So, recently, Samsung had an issue with their Galaxy Note 7. They thought they fixed it. It still had issues. They ended up recalling every last device (apparently 4% still remain out in the wild).
That has been the fodder of many many MANY sites going on to use such hyperbolic words as "EXPLODE" and "BLEW UP" and everything under the sun.
Throughout, I saw malignancy towards the South Korean company, and personally, I think it was ill placed on the company.
Yesterday, officially the company released their findings on what really went on there. To get this figured out properly (because ensuring it never happens again is very important) they grabbed 200,000 phones and built a very cool testing room to put them through the simulated rigour of every day use. About 700 staff were tasked with this very job. They then also hired 3 extra companies to go and do independant research to make sure they came up with the same answers. They did.
In my world, you need 3 things for an effective apology:
- Acknowledge the error (they did)
- Make restitution (they offered refunds and exchanges)
- Never do it again (we'll get to that)
In my mind, Samsung has gone through this scenario and done so in a very professional manner, and as such deserves our respect to say "forgiven" and let's move on. (you can read their apology over on The Verge)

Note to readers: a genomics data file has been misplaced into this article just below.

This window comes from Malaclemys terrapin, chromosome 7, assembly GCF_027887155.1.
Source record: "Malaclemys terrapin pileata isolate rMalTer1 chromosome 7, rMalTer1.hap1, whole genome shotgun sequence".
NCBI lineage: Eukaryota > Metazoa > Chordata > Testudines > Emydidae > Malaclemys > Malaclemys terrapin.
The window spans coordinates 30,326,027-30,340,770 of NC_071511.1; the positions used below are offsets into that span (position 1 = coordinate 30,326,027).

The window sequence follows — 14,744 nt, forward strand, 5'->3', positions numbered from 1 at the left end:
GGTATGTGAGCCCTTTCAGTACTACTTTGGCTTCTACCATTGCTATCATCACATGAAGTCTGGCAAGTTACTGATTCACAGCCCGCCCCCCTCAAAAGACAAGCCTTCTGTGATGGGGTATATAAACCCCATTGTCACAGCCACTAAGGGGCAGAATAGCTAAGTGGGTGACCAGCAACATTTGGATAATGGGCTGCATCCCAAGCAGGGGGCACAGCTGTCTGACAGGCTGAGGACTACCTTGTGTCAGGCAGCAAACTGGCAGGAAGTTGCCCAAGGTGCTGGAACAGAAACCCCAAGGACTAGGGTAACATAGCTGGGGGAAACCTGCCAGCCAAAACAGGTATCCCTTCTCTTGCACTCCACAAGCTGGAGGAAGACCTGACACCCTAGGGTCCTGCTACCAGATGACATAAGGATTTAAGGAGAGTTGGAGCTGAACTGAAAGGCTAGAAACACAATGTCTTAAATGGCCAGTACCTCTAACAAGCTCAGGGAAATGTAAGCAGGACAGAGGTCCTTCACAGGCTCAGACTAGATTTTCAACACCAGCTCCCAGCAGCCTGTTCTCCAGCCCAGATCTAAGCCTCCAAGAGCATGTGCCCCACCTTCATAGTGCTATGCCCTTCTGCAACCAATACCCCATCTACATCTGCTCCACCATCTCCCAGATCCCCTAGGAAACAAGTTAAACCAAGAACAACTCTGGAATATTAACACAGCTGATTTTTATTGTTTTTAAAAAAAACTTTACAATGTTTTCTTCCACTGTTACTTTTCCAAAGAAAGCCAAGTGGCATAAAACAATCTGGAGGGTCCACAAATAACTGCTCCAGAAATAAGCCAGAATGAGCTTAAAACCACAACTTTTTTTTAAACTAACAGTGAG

So let's take a look at the last step. In order for Samsung to never do it again, they had to figure out what they did wrong. Let's see what they found out (feel free to watch along)
The main deal here comes in from the fact that their manufacturer of the battery (both versions) had some defects.
In the first round of battery issues (batteries made by Samsung SDI, their spin off company) there was some irregularities in the production and essentially caused a bit of a short.
The second round of battery issues (made by Amperex) came in because of some manufacturing defects, causing 'burrs' to poke through some of the insulation/tape to cause a short.
The first one, eep... sure, it sucks. Just catastrophic that a second, issue, albeit technically different, looked exactly the same, ended up killing the device entirely.
The bright light at the end of this tunnel is that as part 3 of a good apology, being able to never do it again, is that they have now learned the issues.
They're now implementing a company wide battery check policy where they will now do an 8 point check on all batteries (including XRay and accelerated usage tests.
So, I think they've gone above and beyond what was really required of them and in my mind, are in a good position to regain public trust.
With that, I think we should drop any of the jokes out there.